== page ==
Oct. 19, 2008
A black mom with her two children, one walking
the other in her arms,
looks like she knows Brooklyn.
Do you know where the Brooklyn Tabernacle is? we ask.
Why yes. She's going there.
We fall into stride.
She tries to go every week, but she lives in Staten Island,
nearly an hour away,
and the kids, well, it's hard.
But she tries. She misses it when she can't.
Four white men in business suits approach.
Do you know where Brooklyn Tabernacle is? they ask.
Why yes. We're going there.
They fall into stride.
Through the foyer, into the
It is the most beautiful sea I've ever seen: black, brown, suits, jeans,
about eight white faces...two of them mine and Jake's.
There is not an empty seat in God's house today.
The choir stands.
The choir sways.
The people clap.
The people sing.
Amens, hallelujahs all around. Amens, hallelujahs
I do not know why they put a roof on this place
because it must be blown off every week.
Pastor Cymbala, the man behind the book that brought me here,
speaks on John 5: the healing of the lame man at Bethesda,
the man who didn't know who Christ was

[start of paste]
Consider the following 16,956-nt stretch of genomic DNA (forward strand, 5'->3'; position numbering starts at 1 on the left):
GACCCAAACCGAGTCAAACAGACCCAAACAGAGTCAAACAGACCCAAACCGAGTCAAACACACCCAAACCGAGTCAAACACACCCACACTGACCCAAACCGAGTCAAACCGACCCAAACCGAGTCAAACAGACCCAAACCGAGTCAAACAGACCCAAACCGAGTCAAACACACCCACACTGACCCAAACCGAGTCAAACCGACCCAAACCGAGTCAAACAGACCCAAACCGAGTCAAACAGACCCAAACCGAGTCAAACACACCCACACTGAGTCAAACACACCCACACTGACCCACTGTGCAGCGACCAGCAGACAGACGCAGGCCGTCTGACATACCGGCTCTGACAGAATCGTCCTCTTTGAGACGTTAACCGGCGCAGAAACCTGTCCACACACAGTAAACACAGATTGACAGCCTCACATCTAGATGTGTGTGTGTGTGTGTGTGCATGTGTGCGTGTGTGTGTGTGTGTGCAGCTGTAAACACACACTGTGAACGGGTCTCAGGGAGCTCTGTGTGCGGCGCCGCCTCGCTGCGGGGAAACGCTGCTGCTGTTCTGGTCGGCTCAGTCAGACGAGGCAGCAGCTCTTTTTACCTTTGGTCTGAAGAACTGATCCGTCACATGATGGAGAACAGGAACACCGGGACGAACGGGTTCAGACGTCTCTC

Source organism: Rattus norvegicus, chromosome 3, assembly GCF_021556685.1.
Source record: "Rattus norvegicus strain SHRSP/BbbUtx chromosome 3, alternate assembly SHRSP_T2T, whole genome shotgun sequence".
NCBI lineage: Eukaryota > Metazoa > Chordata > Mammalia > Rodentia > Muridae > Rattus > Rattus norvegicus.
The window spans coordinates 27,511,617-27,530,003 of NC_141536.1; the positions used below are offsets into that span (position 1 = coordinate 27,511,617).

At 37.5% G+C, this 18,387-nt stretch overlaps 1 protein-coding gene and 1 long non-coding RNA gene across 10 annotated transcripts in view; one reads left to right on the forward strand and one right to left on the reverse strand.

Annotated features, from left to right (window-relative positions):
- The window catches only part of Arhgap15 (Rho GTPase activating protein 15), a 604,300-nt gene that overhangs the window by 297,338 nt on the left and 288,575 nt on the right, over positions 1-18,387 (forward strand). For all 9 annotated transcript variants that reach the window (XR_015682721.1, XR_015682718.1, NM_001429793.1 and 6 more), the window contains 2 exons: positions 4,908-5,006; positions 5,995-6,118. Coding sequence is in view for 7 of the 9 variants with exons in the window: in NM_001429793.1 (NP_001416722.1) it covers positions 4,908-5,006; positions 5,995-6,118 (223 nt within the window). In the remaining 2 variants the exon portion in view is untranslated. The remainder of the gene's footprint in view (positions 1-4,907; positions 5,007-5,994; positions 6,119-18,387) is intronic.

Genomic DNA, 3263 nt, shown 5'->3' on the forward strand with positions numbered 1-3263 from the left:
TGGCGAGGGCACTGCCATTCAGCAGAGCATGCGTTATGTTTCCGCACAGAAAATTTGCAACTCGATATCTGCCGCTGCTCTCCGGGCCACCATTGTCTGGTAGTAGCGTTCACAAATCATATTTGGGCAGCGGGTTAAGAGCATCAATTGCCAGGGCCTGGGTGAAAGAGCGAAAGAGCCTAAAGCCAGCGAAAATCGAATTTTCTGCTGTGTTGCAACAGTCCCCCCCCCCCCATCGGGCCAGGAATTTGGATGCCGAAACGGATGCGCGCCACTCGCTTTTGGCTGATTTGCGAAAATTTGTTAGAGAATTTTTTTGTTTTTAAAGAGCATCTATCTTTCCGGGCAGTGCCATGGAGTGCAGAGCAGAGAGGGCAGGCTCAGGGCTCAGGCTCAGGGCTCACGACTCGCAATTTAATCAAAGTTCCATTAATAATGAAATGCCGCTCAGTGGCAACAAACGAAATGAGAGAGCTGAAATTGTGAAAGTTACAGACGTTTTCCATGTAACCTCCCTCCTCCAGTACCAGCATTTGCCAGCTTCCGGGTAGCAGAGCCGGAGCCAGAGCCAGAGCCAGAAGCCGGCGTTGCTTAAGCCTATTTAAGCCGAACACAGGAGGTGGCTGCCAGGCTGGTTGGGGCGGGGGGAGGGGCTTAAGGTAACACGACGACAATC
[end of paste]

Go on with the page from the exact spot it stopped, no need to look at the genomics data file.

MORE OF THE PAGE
and who was healed anyway.
It was then the Pharisees first plotted to kill Jesus.
It was then religion started to destroy everything Christ stands for.
Not here, though. Christ stands
I stand here,
part of the most beautiful sea I've ever seen.
hugging the women behind me.
I stand hugging
the woman next to me, her round cheek smushing mine,
her swaying body swaying mine,
her amens and hallelujahs
whispered in my ear.
--I attended worship at the Brooklyn Tabernacle in New York on Oct. 19. I wanted to go there because I read about it in Jim Cymbala's book, "Fresh Wind, Fresh Fire," which describes how the church went from dying to vibrant when God's people began to pray. They set up a prayer room and prayed all day, during Sunday services and often into the night. The prayer room exists to this day and is filled with people who pray from 7 in the morning until 10 at night every day of the week. Pastor Cymbala, in his announcements, called it the most important service of the church.